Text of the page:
I’ve never been one to follow celebrities, and I’m not sure if I’ve ever watched an awards show all the way through. I even left my TV behind at my parent’s house this year. But J-school has been telling me over and over again that Twitter is important, and I’m starting to get it.
Unfortunately there’s a side effect – FOMO, the fear of missing out. Oscars FOMO to be exact.
Twitter has a way of making Oscars viewers from all over the world look like a club that I’m not a part of. People are tweeting and live blogging about it, and tomorrow people will be talking about it. More people, I believe, than would have talked about it had it not trended. It’s just like how I took to Twitter during the Superbowl.
Even though events like these are growing on me, and I may even catch them live next time, I’m more interested in how tweeting about events works on a smaller scale, how Twitter can bring attention to causes I’m passionate about.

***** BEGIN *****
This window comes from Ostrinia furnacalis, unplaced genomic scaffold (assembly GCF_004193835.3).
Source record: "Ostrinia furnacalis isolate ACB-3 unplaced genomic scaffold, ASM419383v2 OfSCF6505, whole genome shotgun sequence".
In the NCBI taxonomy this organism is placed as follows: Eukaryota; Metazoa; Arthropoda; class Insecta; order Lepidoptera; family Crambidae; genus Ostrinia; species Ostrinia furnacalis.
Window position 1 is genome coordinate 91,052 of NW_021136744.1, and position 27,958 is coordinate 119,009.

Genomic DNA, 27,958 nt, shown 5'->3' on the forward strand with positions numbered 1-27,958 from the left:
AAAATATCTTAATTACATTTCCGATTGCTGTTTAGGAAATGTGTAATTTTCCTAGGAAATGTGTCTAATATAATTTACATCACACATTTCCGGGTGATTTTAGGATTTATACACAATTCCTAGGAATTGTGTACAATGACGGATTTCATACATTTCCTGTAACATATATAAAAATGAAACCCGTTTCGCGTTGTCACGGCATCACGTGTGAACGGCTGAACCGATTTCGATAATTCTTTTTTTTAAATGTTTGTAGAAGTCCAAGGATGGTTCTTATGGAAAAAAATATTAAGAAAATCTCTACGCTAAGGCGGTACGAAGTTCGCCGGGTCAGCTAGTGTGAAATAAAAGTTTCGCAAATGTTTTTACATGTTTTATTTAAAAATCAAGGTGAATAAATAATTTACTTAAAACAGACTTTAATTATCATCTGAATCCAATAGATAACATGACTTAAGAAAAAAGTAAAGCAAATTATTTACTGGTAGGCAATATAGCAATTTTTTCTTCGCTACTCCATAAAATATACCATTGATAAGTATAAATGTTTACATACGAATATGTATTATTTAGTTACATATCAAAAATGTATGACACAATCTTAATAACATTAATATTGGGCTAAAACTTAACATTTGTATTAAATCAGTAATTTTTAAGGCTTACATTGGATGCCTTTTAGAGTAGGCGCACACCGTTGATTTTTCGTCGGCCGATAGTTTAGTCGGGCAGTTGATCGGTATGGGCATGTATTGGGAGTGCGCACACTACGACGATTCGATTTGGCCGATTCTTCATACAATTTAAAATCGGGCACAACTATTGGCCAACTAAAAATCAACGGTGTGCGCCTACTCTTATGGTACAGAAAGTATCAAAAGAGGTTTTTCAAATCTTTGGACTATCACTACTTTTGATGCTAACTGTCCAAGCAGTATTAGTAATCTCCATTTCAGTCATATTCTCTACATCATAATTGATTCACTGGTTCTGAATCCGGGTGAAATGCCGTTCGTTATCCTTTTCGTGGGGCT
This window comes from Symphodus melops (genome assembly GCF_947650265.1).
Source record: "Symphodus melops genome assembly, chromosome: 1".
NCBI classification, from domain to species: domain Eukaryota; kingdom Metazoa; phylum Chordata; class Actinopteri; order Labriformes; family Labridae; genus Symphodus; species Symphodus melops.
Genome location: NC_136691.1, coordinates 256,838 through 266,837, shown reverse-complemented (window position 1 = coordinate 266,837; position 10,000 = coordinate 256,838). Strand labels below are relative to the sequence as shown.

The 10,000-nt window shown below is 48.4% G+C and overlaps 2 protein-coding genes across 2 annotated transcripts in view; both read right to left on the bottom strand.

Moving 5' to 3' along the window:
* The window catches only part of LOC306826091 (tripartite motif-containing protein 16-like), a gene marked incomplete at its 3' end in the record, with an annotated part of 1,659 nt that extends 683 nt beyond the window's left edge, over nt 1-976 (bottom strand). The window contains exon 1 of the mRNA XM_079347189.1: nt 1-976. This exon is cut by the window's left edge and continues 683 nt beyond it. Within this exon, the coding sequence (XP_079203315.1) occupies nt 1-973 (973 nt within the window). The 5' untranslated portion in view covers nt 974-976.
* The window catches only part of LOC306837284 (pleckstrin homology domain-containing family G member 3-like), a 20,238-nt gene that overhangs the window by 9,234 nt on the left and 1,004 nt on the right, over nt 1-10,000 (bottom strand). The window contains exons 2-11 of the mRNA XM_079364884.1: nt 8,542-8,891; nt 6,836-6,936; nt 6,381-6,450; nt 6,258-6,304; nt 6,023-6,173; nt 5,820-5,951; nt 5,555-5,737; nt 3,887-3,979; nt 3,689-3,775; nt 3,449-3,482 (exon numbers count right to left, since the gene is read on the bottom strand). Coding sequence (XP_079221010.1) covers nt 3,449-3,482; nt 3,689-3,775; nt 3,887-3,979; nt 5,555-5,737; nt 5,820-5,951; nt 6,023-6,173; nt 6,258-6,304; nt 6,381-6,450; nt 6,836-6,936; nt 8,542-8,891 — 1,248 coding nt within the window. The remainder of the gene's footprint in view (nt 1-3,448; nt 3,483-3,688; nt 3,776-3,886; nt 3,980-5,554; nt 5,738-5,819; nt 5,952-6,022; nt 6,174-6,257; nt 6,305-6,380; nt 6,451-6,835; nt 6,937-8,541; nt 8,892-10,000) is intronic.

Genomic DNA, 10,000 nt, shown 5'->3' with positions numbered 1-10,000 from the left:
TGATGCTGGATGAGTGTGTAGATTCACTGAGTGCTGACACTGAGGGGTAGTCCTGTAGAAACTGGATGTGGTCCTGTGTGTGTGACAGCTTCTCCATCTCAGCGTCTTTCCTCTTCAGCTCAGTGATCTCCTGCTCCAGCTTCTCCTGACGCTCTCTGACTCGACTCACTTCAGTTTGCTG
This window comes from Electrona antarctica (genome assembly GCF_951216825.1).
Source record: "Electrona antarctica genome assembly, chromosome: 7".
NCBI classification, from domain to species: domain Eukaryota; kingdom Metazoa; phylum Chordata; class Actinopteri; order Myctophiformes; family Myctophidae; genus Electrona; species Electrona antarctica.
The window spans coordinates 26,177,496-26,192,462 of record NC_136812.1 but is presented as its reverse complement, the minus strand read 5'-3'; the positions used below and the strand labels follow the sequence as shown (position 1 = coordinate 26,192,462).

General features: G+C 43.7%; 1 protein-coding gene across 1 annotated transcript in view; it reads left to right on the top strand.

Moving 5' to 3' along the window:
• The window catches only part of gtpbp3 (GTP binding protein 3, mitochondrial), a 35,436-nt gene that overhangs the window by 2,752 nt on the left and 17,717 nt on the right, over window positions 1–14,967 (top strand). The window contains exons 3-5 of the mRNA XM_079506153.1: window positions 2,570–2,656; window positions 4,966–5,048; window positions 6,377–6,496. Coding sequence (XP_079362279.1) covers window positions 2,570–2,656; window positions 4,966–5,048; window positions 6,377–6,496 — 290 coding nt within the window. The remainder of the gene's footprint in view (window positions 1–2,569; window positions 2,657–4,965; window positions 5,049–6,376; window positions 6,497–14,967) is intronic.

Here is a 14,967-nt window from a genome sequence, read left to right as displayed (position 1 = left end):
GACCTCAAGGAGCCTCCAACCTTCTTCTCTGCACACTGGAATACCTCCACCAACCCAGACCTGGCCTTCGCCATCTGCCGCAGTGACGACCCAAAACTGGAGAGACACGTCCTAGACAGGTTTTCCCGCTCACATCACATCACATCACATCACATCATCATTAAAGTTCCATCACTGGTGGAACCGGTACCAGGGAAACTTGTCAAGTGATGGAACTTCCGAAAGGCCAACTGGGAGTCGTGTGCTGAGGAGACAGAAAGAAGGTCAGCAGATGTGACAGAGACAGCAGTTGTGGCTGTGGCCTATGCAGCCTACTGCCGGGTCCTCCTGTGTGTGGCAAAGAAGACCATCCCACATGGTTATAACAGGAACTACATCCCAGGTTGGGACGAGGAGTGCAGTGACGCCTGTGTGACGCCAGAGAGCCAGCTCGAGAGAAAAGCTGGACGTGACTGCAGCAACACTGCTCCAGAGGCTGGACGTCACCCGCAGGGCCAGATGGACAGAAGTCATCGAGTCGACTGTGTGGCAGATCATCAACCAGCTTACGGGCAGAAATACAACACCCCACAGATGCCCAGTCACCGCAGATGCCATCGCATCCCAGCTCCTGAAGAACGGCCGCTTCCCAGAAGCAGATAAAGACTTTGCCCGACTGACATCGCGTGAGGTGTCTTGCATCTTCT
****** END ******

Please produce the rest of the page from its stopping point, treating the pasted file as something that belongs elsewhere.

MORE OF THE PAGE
I’ve gotten a glimpse of how that could be possible while writing for The Durham VOICE this semester. My last story was about DurhamCares, a nonprofit dedicated to mobilizing the people of Durham to serve their neighbors, and their current senior care campaign.
I noticed that my story got more traffic and social media shares than some of the others. This is because of Elizabeth Poindexter.
Elizabeth is the DurhamCares marketing coordinator (and a J-school grad!). She does an impressive job of getting the word out for partner nonprofits on social media. One of her previous campaign hashtags, #EducateDurham, trended #1 regionally, and her Twitter activity with #SeniorCare caught my attention and led me to the story.
It’s no Oscars, but it doesn’t need to be. It doesn’t need to catch the attention of the whole country (though that would be pretty cool); it just needs to catch Durham’s attention.
If nonprofits can utilize social media to get enough people talking about an issue at the same time, there’s an opportunity to make people curious, to make them want to join in the conversation and be in the loop. They may even experience a little bit of FOMO in their community. And if could FOMO lead to community education and even involvement, that wouldn’t be half bad.